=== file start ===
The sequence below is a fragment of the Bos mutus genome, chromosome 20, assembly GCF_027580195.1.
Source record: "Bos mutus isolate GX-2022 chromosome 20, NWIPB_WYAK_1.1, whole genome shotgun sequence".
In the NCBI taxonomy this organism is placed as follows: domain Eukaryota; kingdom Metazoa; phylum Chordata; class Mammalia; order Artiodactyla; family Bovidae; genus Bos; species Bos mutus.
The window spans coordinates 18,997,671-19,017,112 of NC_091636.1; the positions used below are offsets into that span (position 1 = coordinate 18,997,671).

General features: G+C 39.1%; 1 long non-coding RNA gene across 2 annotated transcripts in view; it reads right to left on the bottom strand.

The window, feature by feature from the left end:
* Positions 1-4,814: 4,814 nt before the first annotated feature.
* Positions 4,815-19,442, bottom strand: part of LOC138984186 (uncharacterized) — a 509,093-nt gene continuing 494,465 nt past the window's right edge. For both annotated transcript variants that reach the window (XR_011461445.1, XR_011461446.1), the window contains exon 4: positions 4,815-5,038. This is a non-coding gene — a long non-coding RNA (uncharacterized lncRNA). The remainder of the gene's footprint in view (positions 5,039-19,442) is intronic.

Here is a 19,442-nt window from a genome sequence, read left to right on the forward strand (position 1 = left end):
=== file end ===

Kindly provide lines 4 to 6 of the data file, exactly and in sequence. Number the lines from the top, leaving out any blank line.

The window spans coordinates 18,997,671-19,017,112 of NC_091636.1; the positions used below are offsets into that span (position 1 = coordinate 18,997,671).

General features: G+C 39.1%; 1 long non-coding RNA gene across 2 annotated transcripts in view; it reads right to left on the bottom strand.

The window, feature by feature from the left end: